Tuesday, May 11, 2010

Kagan and Brunner

Ya know, I'd hoped we'd be done talking about Jennifer Brunner on here....at least for awhile.

But then she goes and says something silly on Twitter and I have to highlight it on here.

"she knows the issues; we need her."

She does? And you're sure you want to use her argument in the Citizens United case to highlight how she knows the issues? Really?

Ok. Fine. Here we go...

As Hot Air noted:
Kagan didn’t do her homework before arguing the Citizens United case on behalf of the Obama administration and the FEC — which her probably-soon-to-be colleagues on the Supreme Court wasted no time in pointing out. It came at the very beginning of her oral argument, when one might expect a Solicitor General to attempt to impress the panel with her grasp of law and precedent:


ON BEHALF OF THE APPELLEE GENERAL KAGAN: Mr. Chief Justice and may it please the Court:

I have three very quick points to make about the government position. The first is that this issue has a long history. For over 100 years Congress has made a judgment that corporations must be subject to special rules when they participate in elections and this Court has never questioned that judgment.

Number two -

JUSTICE SCALIA: Wait, wait, wait, wait. We never questioned it, but we never approved it, either. And we gave some really weird interpretations to the Taft-Hartley Act in order to avoid confronting the question.

GENERAL KAGAN: I will repeat what I said, Justice Scalia: For 100 years this Court, faced with many opportunities to do so, left standing the legislation that is at issue in this case — first the contribution limits, then the expenditure limits that came in by way of Taft-Hartley — and then of course in Austin specifically approved those limits.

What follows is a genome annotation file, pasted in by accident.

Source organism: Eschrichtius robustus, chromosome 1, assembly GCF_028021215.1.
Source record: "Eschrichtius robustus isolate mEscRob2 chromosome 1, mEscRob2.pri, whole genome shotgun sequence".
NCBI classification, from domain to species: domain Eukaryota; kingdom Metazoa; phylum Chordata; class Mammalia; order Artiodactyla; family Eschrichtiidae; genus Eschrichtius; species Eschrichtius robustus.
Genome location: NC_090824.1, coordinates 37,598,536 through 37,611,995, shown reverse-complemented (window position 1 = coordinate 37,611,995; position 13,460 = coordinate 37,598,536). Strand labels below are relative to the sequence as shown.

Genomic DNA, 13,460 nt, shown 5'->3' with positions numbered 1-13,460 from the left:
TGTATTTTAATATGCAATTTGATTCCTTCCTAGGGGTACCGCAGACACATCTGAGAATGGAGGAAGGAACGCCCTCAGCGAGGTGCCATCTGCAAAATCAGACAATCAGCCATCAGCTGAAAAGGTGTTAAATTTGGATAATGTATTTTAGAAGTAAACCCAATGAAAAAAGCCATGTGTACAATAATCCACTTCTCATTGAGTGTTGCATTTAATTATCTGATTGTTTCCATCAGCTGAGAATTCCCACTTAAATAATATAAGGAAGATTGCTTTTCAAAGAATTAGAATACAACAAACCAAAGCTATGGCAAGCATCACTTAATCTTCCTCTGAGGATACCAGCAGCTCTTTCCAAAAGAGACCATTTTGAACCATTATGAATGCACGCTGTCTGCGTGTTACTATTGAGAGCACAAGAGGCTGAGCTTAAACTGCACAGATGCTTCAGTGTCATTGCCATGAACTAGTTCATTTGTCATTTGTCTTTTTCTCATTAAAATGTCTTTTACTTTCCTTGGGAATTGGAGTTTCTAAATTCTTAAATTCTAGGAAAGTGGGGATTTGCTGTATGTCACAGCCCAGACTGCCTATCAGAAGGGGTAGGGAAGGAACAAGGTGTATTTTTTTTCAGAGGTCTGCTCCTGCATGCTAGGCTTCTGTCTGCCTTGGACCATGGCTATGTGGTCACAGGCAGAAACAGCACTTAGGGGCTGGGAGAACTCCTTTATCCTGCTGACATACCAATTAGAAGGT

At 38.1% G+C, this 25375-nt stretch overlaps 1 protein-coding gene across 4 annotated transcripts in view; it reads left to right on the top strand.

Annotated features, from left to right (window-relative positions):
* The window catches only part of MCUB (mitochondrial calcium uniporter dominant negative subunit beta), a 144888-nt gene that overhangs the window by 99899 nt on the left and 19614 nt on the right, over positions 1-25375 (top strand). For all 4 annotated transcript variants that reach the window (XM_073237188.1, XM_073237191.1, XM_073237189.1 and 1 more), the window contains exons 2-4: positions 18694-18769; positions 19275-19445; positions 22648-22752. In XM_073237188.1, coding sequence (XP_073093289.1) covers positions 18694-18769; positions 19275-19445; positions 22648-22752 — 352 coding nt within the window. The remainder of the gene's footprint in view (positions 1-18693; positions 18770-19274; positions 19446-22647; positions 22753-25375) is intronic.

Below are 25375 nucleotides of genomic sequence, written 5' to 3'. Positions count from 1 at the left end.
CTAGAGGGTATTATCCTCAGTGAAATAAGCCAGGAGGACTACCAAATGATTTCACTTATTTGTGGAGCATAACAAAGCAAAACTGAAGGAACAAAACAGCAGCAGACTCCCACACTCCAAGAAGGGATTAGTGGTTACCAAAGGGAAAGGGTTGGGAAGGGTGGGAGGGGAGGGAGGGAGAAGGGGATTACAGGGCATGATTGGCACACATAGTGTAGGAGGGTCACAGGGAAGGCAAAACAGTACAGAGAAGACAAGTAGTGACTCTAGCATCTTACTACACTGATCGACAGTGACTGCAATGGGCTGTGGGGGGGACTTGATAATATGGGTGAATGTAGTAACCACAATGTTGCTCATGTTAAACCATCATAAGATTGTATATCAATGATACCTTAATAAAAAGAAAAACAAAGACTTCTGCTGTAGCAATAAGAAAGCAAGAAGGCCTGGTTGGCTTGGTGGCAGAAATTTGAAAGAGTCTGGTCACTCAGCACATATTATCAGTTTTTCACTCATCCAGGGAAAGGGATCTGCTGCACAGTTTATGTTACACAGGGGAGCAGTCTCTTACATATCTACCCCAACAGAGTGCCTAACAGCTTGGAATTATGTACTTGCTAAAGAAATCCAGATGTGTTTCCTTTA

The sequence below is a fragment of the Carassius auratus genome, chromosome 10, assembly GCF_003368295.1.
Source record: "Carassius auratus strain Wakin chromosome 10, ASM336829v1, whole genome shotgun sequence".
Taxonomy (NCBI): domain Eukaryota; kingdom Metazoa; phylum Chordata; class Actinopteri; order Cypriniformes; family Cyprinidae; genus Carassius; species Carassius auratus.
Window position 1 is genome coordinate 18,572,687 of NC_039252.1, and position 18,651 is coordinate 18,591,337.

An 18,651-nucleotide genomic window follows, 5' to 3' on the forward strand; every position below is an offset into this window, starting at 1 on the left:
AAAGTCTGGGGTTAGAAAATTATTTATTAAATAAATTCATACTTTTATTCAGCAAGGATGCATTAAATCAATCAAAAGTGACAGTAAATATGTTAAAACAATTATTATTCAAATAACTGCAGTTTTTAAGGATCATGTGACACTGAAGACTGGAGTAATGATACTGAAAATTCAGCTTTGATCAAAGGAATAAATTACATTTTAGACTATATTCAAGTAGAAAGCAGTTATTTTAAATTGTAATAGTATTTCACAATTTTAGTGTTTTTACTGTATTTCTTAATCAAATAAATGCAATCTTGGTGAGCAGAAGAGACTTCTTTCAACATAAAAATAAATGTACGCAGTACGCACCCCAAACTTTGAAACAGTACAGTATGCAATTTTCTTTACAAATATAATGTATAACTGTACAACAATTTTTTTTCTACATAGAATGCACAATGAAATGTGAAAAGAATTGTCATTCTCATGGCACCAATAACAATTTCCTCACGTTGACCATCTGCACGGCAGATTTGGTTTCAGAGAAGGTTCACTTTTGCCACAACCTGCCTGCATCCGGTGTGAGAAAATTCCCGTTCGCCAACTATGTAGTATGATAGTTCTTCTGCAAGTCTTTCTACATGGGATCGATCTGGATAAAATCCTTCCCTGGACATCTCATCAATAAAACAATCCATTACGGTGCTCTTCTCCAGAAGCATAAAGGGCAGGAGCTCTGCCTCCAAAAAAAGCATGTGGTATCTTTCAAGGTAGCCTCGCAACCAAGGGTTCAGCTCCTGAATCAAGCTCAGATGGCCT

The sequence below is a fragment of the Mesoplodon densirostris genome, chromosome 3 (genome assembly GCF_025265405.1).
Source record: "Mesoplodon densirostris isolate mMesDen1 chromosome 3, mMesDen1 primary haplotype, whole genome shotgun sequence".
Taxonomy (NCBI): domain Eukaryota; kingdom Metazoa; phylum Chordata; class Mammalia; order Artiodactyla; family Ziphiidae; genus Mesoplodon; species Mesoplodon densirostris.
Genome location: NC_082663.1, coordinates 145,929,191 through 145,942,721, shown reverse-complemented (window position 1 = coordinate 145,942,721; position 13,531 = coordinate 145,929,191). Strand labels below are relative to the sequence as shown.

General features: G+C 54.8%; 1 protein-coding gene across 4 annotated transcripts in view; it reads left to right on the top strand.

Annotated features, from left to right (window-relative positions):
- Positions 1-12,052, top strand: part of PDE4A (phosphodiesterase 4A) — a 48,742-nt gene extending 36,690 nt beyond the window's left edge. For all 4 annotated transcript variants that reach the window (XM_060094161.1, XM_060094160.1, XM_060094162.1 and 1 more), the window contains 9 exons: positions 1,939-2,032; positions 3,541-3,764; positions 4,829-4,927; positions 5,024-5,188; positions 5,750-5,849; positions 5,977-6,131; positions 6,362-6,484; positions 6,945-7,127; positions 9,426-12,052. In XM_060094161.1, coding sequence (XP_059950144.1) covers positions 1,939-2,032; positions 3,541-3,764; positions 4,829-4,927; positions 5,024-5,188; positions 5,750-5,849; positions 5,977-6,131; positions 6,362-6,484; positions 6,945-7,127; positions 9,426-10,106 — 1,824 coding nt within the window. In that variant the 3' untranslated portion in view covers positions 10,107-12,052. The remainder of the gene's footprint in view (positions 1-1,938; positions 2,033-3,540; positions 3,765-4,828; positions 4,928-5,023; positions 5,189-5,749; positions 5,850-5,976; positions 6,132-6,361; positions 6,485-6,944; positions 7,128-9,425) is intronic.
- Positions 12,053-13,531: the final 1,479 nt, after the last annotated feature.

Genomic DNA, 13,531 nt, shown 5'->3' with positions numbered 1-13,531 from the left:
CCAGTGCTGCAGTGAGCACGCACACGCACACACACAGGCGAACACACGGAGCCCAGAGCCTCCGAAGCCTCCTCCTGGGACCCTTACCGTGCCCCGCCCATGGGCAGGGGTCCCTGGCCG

JUSTICE SCALIA: I don’t understand what you are saying. I mean, we are not a self — self-starting institution here. We only disapprove of something when somebody asks us to. And if there was no occasion for us to approve or disapprove, it proves nothing whatever that we didn’t disapprove it.

GENERAL KAGAN: Well, you are not a self-starting institution. But many litigants brought many cases to you in 1907 and onwards and in each case this Court turns down, declined the opportunity, to invalidate or otherwise interfere with this legislation.

JUSTICE KENNEDY: But that judgment was validated by Buckley’s contribution-expenditure line. And you’re correct if you look at contributions, but this is an expenditure case. And I think that it doesn’t clarify the situation to say that for100 years — to suggest that for 100 years we would have allowed expenditure limitations, which in order to work at all have to have a speaker-based distinction, exemption from media, content-based distinction, time-based distinction. We’ve never allowed that.

First off, it's sorta frightening that 'absence of evidence is evidence of absence' is the reasoning level of a SCOTUS nominee.

Second, note it wasn't just Scalia that had issues with Kagan, but Kennedy, too. Don't think it was just a 'conservative' thing.

At the end of the day, sans some new news that dooms her nomination, Kagan will get confirmed. But it won't come without some new scars for the Obama Administration.

As liberal writer Peter Beinart warned before Kagan was only being floated as a possibility:
If Solicitor General Elana Kagan gets the nod, conservatives will beat the hell out of her for opposing military recruitment on campus when she was dean of Harvard Law School. And liberals should concede the point; the conservatives will be right.
And the hits keep on coming.

1 comment:

  1. speaking as a former member of the military, recruiters shouldn't be allowed on campus, I don't get what the big deal is about that. Besides that, I seriously doubt they would have had much success recruiting on the campus of Harvard Law


No profanity, keep it clean.

Note: Only a member of this blog may post a comment.